Sunday, January 22, 2012

Bastille Day at La Metairie Neuve

As I told you here, there was nothing planned in Sablet to celebrate Bastille Day, July 14, also known as the French Fête Nationale, so we decided to go to La Metairie Neuve, the small family farm near Viane in the Tarn region in Southern France to say bonjour to the aunts, uncles and cousins.

I love going to La Metairie Neuve; I have such good memories especially from my childhood but from more recent return visits like here and here; we would make the trip more often if it was not three and one-half hours each way from Sablet. The same is true about the memories for niece Leslie who was visiting and had not been back to La Metairie Neuve for many years.

So off we went. It was an absolutely beautiful day and we took off under brilliant blue skies early enough so we would arrive at La Metairie Neuve in time for lunch. Our route took us within sight of the Millau Viaduct, the tallest bridge in the world and past the tiny village of Roquefort where the famous sheep's milk blue cheese is created in local caves.

Shortly before arriving at La Metairie Neuve, we drove through Lacaune, famous for its superb charcuterie especially Jambon de Lacaune, ham of Lacaune; the village climate is reportedly perfect for curing ham. We arrived at La Metairie Neuve, the table was set and the aunts and uncles were gathering and cousin Jean Marc was grilling lamb chops on the BBQ grill.

Niece Leslie was happy to be back at La Metairie Neuve and reconnecting with family she had not seen for many years.

After lunch, we went to move some very large rolls of hay into a barn for the horses.

Me resting on the job.

Tonton René wearing his ever present beret hat .

Tonton René and his dog.

At one time, there were 80 - 100 sheep, they were one of the many local farms that supplied sheep's milk for making Roquefort cheese, 12 - 20 cows, a work horse and they raised chickens, ducks and pigeons and grew all their produce. The only live stock which remain are two horses, some chickens, ducks and pigeons. They have a large garden and lots of apple trees, from which they bottle fresh juice each fall.

Cousin Jean Marc with one of his horses.

Tonton René looks out over his garden, actually I should say that its Tata Ida's garden as it is she who plants and takes care of the garden.

Tonton René and tata Ida sit in front of their house; tata Ida is always full of stories. Don't you love the hand made lawn chairs.

One of the barns on the farm with a pretty hydrangea plant.

The family has a long history at La Metairie Neuve. I found out from the aunts that day that they sheltered a Jewish family hiding from the Nazis and their collaborators for several years during WW II, one of several local families who provided shelter and supported the resistance. I hope to find out more about this history and write about it in the future.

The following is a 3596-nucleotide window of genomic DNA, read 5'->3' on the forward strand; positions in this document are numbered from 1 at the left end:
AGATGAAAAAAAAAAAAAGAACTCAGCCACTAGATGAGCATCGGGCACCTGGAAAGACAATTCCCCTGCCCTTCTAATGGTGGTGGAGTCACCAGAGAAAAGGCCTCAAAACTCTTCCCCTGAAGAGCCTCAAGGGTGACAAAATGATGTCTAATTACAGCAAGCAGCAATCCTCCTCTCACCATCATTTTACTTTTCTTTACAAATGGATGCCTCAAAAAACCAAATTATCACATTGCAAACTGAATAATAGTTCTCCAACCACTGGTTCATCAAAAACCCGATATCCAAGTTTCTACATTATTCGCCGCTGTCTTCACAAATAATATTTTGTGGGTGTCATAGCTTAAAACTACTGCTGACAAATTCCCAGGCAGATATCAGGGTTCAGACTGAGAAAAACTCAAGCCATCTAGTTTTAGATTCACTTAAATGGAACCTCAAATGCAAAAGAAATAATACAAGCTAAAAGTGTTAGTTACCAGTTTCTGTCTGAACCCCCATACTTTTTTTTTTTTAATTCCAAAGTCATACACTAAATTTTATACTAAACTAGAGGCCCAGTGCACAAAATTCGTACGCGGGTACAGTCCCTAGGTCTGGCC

Since we were there on the 14th of July, one of the uncles has recently passed away. The other aunts and uncles are aging and La Metairie Neuve will be very different when they are all gone. The future for La Metairie Neuve is uncertain because of French inheritance laws so the cousins are all very anxious. We will be visiting every chance we can.

Bonne journée mes amis et à très bientôt.


  1. Great post and very interesting. I just love those chairs I would like a couple of them in the garden.
    There is so much history around us, and so many people who were in the war. I so wish my French was better, there are so many intriguing stories to be told. These people are all getting older and will not be here to tell their stories for much longer. Looking forward to further history posts from you. Diane

  2. Oh I love your pictures, especially the one of your Ton Ton René sitting in the garden. If I could paint THIS would be the one I want to do :)
    I imagine he did the tilling and turning in the manure, planting the tomatoes and staking them AND then your Aunt plants the rest and maintains it, harvests it and does the canning (its what happens here haha).
    Got to love that Roquefort :)
    There are quite a few stories in regards to the resistance, but people kept quiet until about 10 years ago (it was difficult to make them talk before that) when their comrades started dying off...I think they then felt the urgency to tell their story.

  3. What a beautiful place and what a great history! I can't wait for more stories on the history of the house and the family. BTW, I love Tonton Rene! He is the typical little Frenchman with his beret and his country home. Just love it :)


  4. I didn't know you had family in France, that's nice.

  5. Tonton René should be on a postcard!

  6. Oh wow, La Metairie Neuve is gorgeous, lucky you... what an idyllic French setting for a party! And I agree with Sara Louise, Tonton Renè definitely needs his own postcard, what an elegant French gentleman.

  7. Diane - I love history and I intend to try and see what I can find out about events around and on the family farm.

    Labergerebasque - You have it right; Tonton René does all of the soil preparation for the garden and then tata Ida takes over.

    Ashley - I will share the history I find out.

    Megan - We are really fortunate to have family in France, mostly in the South, we have family in Marseille, near Aix-en-Provence, Avignon, Anduze and Montpellier.

    Sara and Tuula - Tonton René would be mortified to read your comments. He is one of the most camera-shy people I know. I have to shoot my pictures discretely so he doesn't see me.